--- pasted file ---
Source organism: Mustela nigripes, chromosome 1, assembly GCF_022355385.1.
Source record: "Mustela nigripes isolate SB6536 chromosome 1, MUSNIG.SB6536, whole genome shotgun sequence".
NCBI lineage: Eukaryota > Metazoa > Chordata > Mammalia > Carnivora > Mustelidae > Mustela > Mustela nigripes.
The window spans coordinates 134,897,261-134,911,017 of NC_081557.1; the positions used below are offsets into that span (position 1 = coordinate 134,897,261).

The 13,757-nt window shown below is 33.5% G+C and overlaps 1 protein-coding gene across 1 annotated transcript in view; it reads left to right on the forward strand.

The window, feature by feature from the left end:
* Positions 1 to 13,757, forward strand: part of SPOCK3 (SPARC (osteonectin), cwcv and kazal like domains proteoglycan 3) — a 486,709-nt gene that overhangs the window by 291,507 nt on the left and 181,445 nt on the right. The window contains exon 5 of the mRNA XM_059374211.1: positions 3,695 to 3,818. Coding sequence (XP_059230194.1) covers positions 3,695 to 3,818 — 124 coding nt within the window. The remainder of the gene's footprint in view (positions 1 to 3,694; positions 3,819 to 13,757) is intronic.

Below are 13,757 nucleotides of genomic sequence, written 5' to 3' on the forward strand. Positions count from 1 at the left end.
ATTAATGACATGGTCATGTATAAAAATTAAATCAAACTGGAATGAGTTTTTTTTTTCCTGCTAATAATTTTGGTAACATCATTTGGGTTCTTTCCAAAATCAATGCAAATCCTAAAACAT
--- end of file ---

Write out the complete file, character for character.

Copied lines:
Source organism: Mustela nigripes, chromosome 1, assembly GCF_022355385.1.
Source record: "Mustela nigripes isolate SB6536 chromosome 1, MUSNIG.SB6536, whole genome shotgun sequence".
NCBI lineage: Eukaryota > Metazoa > Chordata > Mammalia > Carnivora > Mustelidae > Mustela > Mustela nigripes.
The window spans coordinates 134,897,261-134,911,017 of NC_081557.1; the positions used below are offsets into that span (position 1 = coordinate 134,897,261).

The 13,757-nt window shown below is 33.5% G+C and overlaps 1 protein-coding gene across 1 annotated transcript in view; it reads left to right on the forward strand.

The window, feature by feature from the left end:
* Positions 1 to 13,757, forward strand: part of SPOCK3 (SPARC (osteonectin), cwcv and kazal like domains proteoglycan 3) — a 486,709-nt gene that overhangs the window by 291,507 nt on the left and 181,445 nt on the right. The window contains exon 5 of the mRNA XM_059374211.1: positions 3,695 to 3,818. Coding sequence (XP_059230194.1) covers positions 3,695 to 3,818 — 124 coding nt within the window. The remainder of the gene's footprint in view (positions 1 to 3,694; positions 3,819 to 13,757) is intronic.

Below are 13,757 nucleotides of genomic sequence, written 5' to 3' on the forward strand. Positions count from 1 at the left end.
ATTAATGACATGGTCATGTATAAAAATTAAATCAAACTGGAATGAGTTTTTTTTTTCCTGCTAATAATTTTGGTAACATCATTTGGGTTCTTTCCAAAATCAATGCAAATCCTAAAACAT